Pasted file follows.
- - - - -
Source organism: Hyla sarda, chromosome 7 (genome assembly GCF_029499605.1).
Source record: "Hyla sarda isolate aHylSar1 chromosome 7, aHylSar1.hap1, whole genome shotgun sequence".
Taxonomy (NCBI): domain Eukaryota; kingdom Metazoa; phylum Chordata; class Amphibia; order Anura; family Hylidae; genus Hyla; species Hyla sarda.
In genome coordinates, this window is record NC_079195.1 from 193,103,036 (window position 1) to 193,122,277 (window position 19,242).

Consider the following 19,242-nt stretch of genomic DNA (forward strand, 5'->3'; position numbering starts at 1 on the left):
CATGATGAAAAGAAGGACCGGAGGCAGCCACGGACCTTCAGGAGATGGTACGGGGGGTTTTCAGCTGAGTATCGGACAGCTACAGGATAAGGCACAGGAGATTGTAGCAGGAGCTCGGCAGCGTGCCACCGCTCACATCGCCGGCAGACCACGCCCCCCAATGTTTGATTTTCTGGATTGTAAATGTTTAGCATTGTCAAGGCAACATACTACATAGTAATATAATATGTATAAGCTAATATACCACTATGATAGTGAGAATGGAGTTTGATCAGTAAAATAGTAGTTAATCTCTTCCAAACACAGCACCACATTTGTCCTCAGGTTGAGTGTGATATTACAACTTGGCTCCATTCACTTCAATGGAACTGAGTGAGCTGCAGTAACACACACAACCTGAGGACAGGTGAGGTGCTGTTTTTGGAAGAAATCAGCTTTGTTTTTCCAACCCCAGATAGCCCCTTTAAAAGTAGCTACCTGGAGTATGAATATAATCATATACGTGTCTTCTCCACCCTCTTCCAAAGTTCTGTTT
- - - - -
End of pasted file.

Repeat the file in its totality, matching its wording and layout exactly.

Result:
Source organism: Hyla sarda, chromosome 7 (genome assembly GCF_029499605.1).
Source record: "Hyla sarda isolate aHylSar1 chromosome 7, aHylSar1.hap1, whole genome shotgun sequence".
Taxonomy (NCBI): domain Eukaryota; kingdom Metazoa; phylum Chordata; class Amphibia; order Anura; family Hylidae; genus Hyla; species Hyla sarda.
In genome coordinates, this window is record NC_079195.1 from 193,103,036 (window position 1) to 193,122,277 (window position 19,242).

Consider the following 19,242-nt stretch of genomic DNA (forward strand, 5'->3'; position numbering starts at 1 on the left):
CATGATGAAAAGAAGGACCGGAGGCAGCCACGGACCTTCAGGAGATGGTACGGGGGGTTTTCAGCTGAGTATCGGACAGCTACAGGATAAGGCACAGGAGATTGTAGCAGGAGCTCGGCAGCGTGCCACCGCTCACATCGCCGGCAGACCACGCCCCCCAATGTTTGATTTTCTGGATTGTAAATGTTTAGCATTGTCAAGGCAACATACTACATAGTAATATAATATGTATAAGCTAATATACCACTATGATAGTGAGAATGGAGTTTGATCAGTAAAATAGTAGTTAATCTCTTCCAAACACAGCACCACATTTGTCCTCAGGTTGAGTGTGATATTACAACTTGGCTCCATTCACTTCAATGGAACTGAGTGAGCTGCAGTAACACACACAACCTGAGGACAGGTGAGGTGCTGTTTTTGGAAGAAATCAGCTTTGTTTTTCCAACCCCAGATAGCCCCTTTAAAAGTAGCTACCTGGAGTATGAATATAATCATATACGTGTCTTCTCCACCCTCTTCCAAAGTTCTGTTT